This scene – a young person bored, with attention and time to spare, looking for music beyond the obvious and finding that music quite unexpectedly, then devouring it alone and in an almost embarrassingly profound way disappearing into that music and into the vision of the artist who created it – this scene no longer really exists.
…Spotify’s exponential growth and powerful machine-learning algorithms have changed the way music is consumed. Playlists, rather than albums are king; music is tailored to mood: chill, romance, focus; or to activity: party, workout, sleep. Pelly argues that this change has made music less diverse, less interesting and more like elevator muzak. Listening to music is not an aesthetic experience in itself (think Morrissey listening to Horses back in 1975) but something pre-programmed, inoffensive, ambient; an accompaniment to other activities. Streaming services have made entertainment feel like another form of work, another task, like answering emails, to be completed on a laptop or a smartphone.
Blockbuster movies, TV shows, and now music — I fear that before long, Mr. Lloyd will run out of predictable targets for his curmudgeonly rants. Judging by this trajectory, we can expect that by the time summer arrives, our critic will produce a column noting the signs of cultural decline in whatever fashions the kids are wearing these days.
DJ Nobody’s newest record was released last Friday. I downloaded it early that morning and took it with me on a 500-mile road trip. When I got home, I wrote to a music-loving friend and tipped her to listen to it. “Very nice, very sleepy,” she said. “How on earth did you stay awake while listening to this and driving?” True, it is a very mellow record, but nonetheless, it seems that any music that interests me acts as a stimulant on my brain. Even subdued, languid melodies can capture my attention and allow me to expatiate at length. I do most of my best thinking and writing while “high” on a new song. When I was probably three or four years old, my favorite song was Simon and Garfunkel’s “Cecilia.” I remember hearing it one day in the car and demanding that my mom play it again, as she tried to explain to me that she couldn’t make a radio station do that. Apparently I was already well-acquainted with the magic of rewinding cassette tapes to hear songs again. Once digital music brought the “repeat” option into existence, we had reached the pinnacle of technological achievement as far as I was concerned. I’ve been known to spend hours entranced by a song, sometimes discovering, to my surprise, that I listened to it more than a hundred times in a row without tiring of it. I understand some people snort Ritalin or Adderall to achieve that type of intense concentration and absorption; I seem to only need the right combination of melody and rhythm.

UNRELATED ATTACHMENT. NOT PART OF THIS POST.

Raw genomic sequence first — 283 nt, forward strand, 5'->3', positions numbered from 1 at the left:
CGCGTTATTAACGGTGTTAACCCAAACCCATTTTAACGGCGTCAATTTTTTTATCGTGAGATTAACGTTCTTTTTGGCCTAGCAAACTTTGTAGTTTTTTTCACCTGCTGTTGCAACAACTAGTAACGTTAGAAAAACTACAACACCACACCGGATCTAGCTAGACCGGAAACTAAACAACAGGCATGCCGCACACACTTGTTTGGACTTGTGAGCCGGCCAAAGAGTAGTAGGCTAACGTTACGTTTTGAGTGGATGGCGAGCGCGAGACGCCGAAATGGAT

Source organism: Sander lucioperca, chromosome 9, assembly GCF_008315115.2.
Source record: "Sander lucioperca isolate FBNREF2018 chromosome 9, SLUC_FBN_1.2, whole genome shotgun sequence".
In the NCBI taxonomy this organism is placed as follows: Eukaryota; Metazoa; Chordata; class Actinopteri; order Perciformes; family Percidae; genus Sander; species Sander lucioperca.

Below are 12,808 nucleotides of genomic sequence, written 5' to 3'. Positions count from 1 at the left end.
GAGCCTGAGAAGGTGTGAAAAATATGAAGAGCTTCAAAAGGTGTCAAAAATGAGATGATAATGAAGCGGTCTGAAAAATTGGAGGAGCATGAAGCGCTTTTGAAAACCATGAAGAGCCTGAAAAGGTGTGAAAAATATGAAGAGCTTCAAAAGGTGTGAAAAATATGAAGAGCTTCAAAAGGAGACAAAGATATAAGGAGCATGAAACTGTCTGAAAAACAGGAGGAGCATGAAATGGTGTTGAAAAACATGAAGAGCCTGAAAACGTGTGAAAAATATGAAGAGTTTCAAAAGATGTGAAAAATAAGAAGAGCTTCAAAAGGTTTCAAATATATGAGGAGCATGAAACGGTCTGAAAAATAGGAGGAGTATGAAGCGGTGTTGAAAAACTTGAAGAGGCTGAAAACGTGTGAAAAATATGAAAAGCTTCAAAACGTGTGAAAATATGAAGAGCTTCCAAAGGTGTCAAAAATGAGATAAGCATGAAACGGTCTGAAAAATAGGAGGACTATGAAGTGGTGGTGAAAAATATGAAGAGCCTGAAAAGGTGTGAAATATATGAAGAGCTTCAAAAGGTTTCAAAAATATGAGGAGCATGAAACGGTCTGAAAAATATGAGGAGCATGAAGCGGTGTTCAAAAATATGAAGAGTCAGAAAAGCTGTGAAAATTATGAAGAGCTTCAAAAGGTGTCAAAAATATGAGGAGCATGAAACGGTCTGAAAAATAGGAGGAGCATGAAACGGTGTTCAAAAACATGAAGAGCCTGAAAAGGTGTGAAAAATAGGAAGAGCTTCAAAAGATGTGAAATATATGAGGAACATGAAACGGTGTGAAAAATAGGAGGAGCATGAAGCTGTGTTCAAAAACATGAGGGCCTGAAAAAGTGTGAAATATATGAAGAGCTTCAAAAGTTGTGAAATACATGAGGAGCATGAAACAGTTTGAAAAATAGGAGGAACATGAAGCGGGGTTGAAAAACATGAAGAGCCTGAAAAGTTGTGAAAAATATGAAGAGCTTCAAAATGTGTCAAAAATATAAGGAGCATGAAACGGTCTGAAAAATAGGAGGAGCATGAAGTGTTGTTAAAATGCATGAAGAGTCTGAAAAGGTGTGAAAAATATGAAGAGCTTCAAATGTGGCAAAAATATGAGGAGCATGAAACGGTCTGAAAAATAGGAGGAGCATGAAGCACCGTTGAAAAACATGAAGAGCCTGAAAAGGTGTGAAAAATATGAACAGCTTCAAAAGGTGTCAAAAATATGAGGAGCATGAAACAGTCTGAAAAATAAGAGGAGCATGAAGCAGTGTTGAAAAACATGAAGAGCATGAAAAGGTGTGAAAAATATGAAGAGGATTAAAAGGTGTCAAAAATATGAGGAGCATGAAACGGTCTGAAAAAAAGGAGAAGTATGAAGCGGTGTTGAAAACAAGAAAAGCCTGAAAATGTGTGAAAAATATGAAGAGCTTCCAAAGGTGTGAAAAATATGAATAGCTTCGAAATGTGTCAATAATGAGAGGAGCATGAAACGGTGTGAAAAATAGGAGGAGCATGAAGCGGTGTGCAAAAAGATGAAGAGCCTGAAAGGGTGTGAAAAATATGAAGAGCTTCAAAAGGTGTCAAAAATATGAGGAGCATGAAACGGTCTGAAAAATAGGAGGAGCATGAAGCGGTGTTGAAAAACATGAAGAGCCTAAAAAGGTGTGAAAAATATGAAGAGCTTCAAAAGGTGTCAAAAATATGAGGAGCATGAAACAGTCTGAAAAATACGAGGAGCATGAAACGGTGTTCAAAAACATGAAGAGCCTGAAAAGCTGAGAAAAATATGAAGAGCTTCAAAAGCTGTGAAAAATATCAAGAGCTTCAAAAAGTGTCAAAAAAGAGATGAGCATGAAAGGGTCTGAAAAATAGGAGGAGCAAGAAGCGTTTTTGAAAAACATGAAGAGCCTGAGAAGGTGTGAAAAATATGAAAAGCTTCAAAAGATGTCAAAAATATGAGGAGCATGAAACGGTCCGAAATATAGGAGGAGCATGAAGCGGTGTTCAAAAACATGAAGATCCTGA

Anyway, I’ve been a fan of DJ Nobody for over a decade now. How did I discover him? By going to Last.fm one day and doing a search for artists similar to the Chemical Brothers. His song “Spin the Bright Sun Rose” came up and I was instantly enthralled. His collaboration with Niki Randa on Blank Blue: Western Water Music Vol. II was, amazingly, even better. I’m not sure, beyond some superficial similarities, how much his music resembles that of the Chemical Brothers, but I’m still grateful to whichever algorithm pointed me in that direction. Why would my love of his albums be more “real” if I had first heard a song on the radio instead of a streaming service? What is more “authentic” about picking up an album because of the cover art, as opposed to a “similar artist” recommendation? What does it even mean to say that this artist is “like” that one? What Procrustean violence there is in that common word! How many Janus-faced ambiguities there are in trying to meaningfully compare one “similar” song with another! How reductive, how insulting to imagine that there could ever be an algorithmic padlock so perfectly designed as to imprison us in our solipsism forever! Like a children’s game of Telephone, even a search for simple terms like “psychedelic indie rock” or “big beat electronica” can produce some unexpected results. What kind of, dare I say, narcissist thinks that his generation was the last one with the interiority or the technological means to truly appreciate music?
Descartes infamously thought that animals, lacking souls, could not feel pain or emotion, and dismissed their whimpers and cries as equivalent to the sproings and clangs of faulty machinery (his student, Malebranche, put theory into action by kicking a pregnant dog as a demonstration). I feel pity for these modern Cartesians who coldly dissect mere “popular” music into its constituent parts, finding no “soul” among its studio wizardry and formulaic songcraft. Well, ’twas ever thus, Sturgeon’s Law. There have always been hack performers and unsophisticated groundlings. Devoted listeners, like devoted readers, have always been a tiny minority. Fortunately, despite the failings of both artists and audiences, there is still an unquantifiable space where the magic effect of music is produced by some strange alchemy. The sense of certainty in being a doomsayer is comforting in its own perverse way, I suppose, but I prefer to make the effort to keep my ears open and be ready for surprises.